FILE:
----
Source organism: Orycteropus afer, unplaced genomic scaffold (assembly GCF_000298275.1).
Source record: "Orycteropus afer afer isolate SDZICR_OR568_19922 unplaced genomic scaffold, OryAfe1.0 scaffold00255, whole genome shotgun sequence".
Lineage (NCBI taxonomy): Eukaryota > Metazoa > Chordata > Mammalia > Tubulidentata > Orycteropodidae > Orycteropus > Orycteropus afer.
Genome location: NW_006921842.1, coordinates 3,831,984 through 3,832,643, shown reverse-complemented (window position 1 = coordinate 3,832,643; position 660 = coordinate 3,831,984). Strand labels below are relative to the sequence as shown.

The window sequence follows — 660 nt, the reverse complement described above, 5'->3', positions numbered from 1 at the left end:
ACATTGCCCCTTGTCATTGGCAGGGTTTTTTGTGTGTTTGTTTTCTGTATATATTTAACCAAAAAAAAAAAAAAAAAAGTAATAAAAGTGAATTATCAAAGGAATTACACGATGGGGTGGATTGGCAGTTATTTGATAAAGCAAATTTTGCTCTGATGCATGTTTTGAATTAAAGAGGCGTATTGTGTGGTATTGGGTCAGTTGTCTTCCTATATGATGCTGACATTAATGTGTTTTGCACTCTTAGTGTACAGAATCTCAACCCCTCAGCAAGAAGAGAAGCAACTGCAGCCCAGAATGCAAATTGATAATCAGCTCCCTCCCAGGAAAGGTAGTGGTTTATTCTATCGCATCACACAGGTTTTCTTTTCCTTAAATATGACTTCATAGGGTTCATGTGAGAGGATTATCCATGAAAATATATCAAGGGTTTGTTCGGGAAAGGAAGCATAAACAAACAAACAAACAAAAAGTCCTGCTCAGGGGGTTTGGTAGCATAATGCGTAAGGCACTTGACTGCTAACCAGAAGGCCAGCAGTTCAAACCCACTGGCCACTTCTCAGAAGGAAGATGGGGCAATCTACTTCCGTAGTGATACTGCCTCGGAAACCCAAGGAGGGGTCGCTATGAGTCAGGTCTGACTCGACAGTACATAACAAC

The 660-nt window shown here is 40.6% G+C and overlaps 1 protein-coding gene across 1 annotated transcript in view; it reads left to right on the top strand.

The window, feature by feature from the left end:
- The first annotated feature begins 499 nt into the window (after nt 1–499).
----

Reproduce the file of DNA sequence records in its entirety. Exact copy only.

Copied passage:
Source organism: Orycteropus afer, unplaced genomic scaffold (assembly GCF_000298275.1).
Source record: "Orycteropus afer afer isolate SDZICR_OR568_19922 unplaced genomic scaffold, OryAfe1.0 scaffold00255, whole genome shotgun sequence".
Lineage (NCBI taxonomy): Eukaryota > Metazoa > Chordata > Mammalia > Tubulidentata > Orycteropodidae > Orycteropus > Orycteropus afer.
Genome location: NW_006921842.1, coordinates 3,831,984 through 3,832,643, shown reverse-complemented (window position 1 = coordinate 3,832,643; position 660 = coordinate 3,831,984). Strand labels below are relative to the sequence as shown.

The window sequence follows — 660 nt, the reverse complement described above, 5'->3', positions numbered from 1 at the left end:
ACATTGCCCCTTGTCATTGGCAGGGTTTTTTGTGTGTTTGTTTTCTGTATATATTTAACCAAAAAAAAAAAAAAAAAAGTAATAAAAGTGAATTATCAAAGGAATTACACGATGGGGTGGATTGGCAGTTATTTGATAAAGCAAATTTTGCTCTGATGCATGTTTTGAATTAAAGAGGCGTATTGTGTGGTATTGGGTCAGTTGTCTTCCTATATGATGCTGACATTAATGTGTTTTGCACTCTTAGTGTACAGAATCTCAACCCCTCAGCAAGAAGAGAAGCAACTGCAGCCCAGAATGCAAATTGATAATCAGCTCCCTCCCAGGAAAGGTAGTGGTTTATTCTATCGCATCACACAGGTTTTCTTTTCCTTAAATATGACTTCATAGGGTTCATGTGAGAGGATTATCCATGAAAATATATCAAGGGTTTGTTCGGGAAAGGAAGCATAAACAAACAAACAAACAAAAAGTCCTGCTCAGGGGGTTTGGTAGCATAATGCGTAAGGCACTTGACTGCTAACCAGAAGGCCAGCAGTTCAAACCCACTGGCCACTTCTCAGAAGGAAGATGGGGCAATCTACTTCCGTAGTGATACTGCCTCGGAAACCCAAGGAGGGGTCGCTATGAGTCAGGTCTGACTCGACAGTACATAACAAC

The 660-nt window shown here is 40.6% G+C and overlaps 1 protein-coding gene across 1 annotated transcript in view; it reads left to right on the top strand.

The window, feature by feature from the left end:
- The first annotated feature begins 499 nt into the window (after nt 1–499).